● Office Depot launched an augmented reality/mobile campaign earlier this year with rock band R5 that targets millennial back-to-school shoppers with the hopes of bringing them into its stores.
The arrival of omnichannel has the retail industry drawing new battle lines in the sand. Pundits predicted e-commerce would eventually crush brick-and-mortar, with Amazon.com as the big gun and other popular pure-plays falling in line behind. Omnichannel commerce is retail's direct answer to the Amazon era. If traditional retailers can leverage their core strength — their brick-and-mortar stores — and master the integrated online and offline experience, they may indeed have the upper hand.
A 132-year-old Toronto institution is closing its last retail stores. OfficeMax Grand & Toy announced last week that all of its remaining 19 brick-and-mortar outlets across the country will shut down. The historic office supplies chain, an affiliate of global office products provider Office Depot Inc., said it will continue to do business online and through its customer service centers. "We are concentrating our efforts on ways to better serve our customers in response to their changing business needs," Simon Finch, general manager, OfficeMax Grand & Toy, said in a release.
Staples on Thursday joined its smaller rival, newly combined Office Depot Inc. and OfficeMax, in reporting disappointing sales and bottom-line earnings, adding to worries about the the future of the office supplies industry. Despite hope that the company may be able to pick up some market share from the merger disruption of its rivals, Staples’ results showed that the headwinds thrown the industry are simply too big to offset any edge it may have over its direct rival.
An off-and-on customer of OfficeMax, Mike Seay has gotten the office supply company's direct mail for years. But the mail that the grieving Lindenhurst, Ill., father said he got from OfficeMax last week was different. It was addressed to "Mike Seay, Daughter Killed in Car Crash." Strange as that sounds, the mail reached the right guy. Seay's daughter Ashley, 17, was killed in a car crash with her boyfriend last year. OfficeMax somehow knew.
The top job at a combined Office Depot and OfficeMax won't belong to Neil Austrian or Ravi Saligram, but neither office-supply company chief executive will go away empty-handed. If the merger closes as expected, each will collect millions as they exit their respective companies and a new CEO is appointed. Austrian, who is retiring from Office Depot, will get $15 million to $16 million in a "golden parachute," depending on the stock price at closing. OfficeMax's Saligram is expected to reap about $13.5 million, said Aaron Boyd, director of governance research at Equilar, an executive compensation data firm.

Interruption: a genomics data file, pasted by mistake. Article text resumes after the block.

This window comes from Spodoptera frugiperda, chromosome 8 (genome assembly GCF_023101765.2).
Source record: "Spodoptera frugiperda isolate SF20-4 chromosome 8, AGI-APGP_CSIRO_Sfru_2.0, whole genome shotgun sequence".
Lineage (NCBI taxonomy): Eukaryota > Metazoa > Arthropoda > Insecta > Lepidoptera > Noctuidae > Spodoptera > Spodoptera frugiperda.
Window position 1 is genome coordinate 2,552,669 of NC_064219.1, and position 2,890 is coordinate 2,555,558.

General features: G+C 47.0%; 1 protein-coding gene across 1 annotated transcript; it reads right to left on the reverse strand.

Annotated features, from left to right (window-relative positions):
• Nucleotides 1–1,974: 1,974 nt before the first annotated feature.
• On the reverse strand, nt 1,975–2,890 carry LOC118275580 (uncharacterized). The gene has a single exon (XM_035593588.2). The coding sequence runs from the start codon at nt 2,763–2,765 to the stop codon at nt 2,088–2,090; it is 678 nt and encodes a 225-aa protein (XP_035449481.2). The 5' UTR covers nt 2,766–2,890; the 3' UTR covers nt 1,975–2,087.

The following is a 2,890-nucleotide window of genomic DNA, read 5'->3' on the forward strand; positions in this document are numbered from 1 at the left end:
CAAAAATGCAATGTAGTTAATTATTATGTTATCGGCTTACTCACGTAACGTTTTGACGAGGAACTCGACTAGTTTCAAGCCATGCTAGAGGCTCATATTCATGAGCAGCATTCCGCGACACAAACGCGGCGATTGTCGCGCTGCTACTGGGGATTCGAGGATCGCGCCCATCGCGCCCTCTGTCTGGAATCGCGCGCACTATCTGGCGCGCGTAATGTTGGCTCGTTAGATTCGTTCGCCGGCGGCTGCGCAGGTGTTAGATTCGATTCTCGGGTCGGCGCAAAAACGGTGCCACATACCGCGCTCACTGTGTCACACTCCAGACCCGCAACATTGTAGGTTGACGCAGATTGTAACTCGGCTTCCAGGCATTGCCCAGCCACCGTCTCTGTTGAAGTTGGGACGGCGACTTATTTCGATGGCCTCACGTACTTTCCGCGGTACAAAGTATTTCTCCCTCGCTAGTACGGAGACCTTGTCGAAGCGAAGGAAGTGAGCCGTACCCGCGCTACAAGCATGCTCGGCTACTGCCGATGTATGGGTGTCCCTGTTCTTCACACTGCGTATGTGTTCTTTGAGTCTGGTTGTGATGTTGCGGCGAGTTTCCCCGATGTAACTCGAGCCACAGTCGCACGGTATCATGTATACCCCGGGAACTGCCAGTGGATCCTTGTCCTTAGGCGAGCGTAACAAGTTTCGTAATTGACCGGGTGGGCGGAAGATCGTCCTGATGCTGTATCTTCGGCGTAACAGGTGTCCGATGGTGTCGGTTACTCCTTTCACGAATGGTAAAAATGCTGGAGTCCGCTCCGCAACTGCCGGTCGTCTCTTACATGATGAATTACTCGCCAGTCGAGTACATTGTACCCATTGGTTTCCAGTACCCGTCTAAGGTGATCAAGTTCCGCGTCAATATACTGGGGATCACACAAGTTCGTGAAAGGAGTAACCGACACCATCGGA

B-to-B commerce organizations have always operated in a complex multichannel world. Engaging customers in this world remains increasingly complicated. It requires a focus first on breaking down barriers — i.e., taking the necessary steps to minimize channel conflict with internal sales teams and outside partners and then going directly to the business buyer. For companies that can move nimbly to navigate the channel complexities and bring value directly to the business buyer, the future has never looked brighter for B-to-B online commerce.
A Federal District Court in Washington, D.C. unsealed a case against retailers accused of transshipping Chinese-made pencils to avoid antidumping duties. The four named defendants are Staples, OfficeMax, Target and Industries for the Blind. The defendants are accused of transshipment of Chinese-made pencils through third countries such as Taiwan, Indonesia and Vietnam by U.S. importers. The importers would knowingly buy Chinese-made pencils in those countries and claim to U.S. Customs that they originated in those countries. If guilty, the defendants are subject to three times the loss of revenue to the government and a 10 percent duty for false country of origin marking.
OfficeMax has named a new executive to lead its merchandising initiatives, including category management, strategic product planning, global sourcing, private label expansion and cost of goods sold. The company anounced that Ronald Lalla has been named executive vice president, chief merchandising officer, effective Monday, March 19. Lalla will report to Michael Lewis, executive vice president, president retail. "Ron is a strategic merchant with a strong financial acumen who will focus on driving disciplined processes to enhance the customer experience and improve margins," said Ravi Saligram, president and CEO of OfficeMax.